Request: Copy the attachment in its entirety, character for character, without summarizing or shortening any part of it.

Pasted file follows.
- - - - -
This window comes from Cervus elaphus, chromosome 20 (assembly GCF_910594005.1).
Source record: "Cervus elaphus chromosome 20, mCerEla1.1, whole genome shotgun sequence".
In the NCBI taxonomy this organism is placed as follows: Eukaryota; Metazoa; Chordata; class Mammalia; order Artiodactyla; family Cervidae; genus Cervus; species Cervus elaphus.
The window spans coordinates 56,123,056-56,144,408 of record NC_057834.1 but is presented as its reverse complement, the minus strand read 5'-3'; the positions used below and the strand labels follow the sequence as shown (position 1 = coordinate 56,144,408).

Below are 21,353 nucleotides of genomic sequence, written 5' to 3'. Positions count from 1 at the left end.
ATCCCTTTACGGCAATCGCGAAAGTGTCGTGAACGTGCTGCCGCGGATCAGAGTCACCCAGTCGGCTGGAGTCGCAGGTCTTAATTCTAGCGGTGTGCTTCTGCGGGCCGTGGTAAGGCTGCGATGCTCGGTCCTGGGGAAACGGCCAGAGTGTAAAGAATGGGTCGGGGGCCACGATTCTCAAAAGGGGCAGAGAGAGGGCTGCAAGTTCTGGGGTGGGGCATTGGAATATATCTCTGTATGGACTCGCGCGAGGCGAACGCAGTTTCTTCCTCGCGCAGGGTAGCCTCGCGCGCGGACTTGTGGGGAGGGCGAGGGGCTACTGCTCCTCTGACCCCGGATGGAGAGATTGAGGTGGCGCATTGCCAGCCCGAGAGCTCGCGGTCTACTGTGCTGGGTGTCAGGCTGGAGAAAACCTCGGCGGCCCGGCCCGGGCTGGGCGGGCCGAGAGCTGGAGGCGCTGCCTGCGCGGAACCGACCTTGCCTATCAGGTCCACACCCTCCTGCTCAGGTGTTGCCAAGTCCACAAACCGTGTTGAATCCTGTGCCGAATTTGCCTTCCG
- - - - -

This window comes from Cervus elaphus, chromosome 20 (assembly GCF_910594005.1).
Source record: "Cervus elaphus chromosome 20, mCerEla1.1, whole genome shotgun sequence".
In the NCBI taxonomy this organism is placed as follows: Eukaryota; Metazoa; Chordata; class Mammalia; order Artiodactyla; family Cervidae; genus Cervus; species Cervus elaphus.
The window spans coordinates 56,123,056-56,144,408 of record NC_057834.1 but is presented as its reverse complement, the minus strand read 5'-3'; the positions used below and the strand labels follow the sequence as shown (position 1 = coordinate 56,144,408).

Below are 21,353 nucleotides of genomic sequence, written 5' to 3'. Positions count from 1 at the left end.
ATCCCTTTACGGCAATCGCGAAAGTGTCGTGAACGTGCTGCCGCGGATCAGAGTCACCCAGTCGGCTGGAGTCGCAGGTCTTAATTCTAGCGGTGTGCTTCTGCGGGCCGTGGTAAGGCTGCGATGCTCGGTCCTGGGGAAACGGCCAGAGTGTAAAGAATGGGTCGGGGGCCACGATTCTCAAAAGGGGCAGAGAGAGGGCTGCAAGTTCTGGGGTGGGGCATTGGAATATATCTCTGTATGGACTCGCGCGAGGCGAACGCAGTTTCTTCCTCGCGCAGGGTAGCCTCGCGCGCGGACTTGTGGGGAGGGCGAGGGGCTACTGCTCCTCTGACCCCGGATGGAGAGATTGAGGTGGCGCATTGCCAGCCCGAGAGCTCGCGGTCTACTGTGCTGGGTGTCAGGCTGGAGAAAACCTCGGCGGCCCGGCCCGGGCTGGGCGGGCCGAGAGCTGGAGGCGCTGCCTGCGCGGAACCGACCTTGCCTATCAGGTCCACACCCTCCTGCTCAGGTGTTGCCAAGTCCACAAACCGTGTTGAATCCTGTGCCGAATTTGCCTTCCG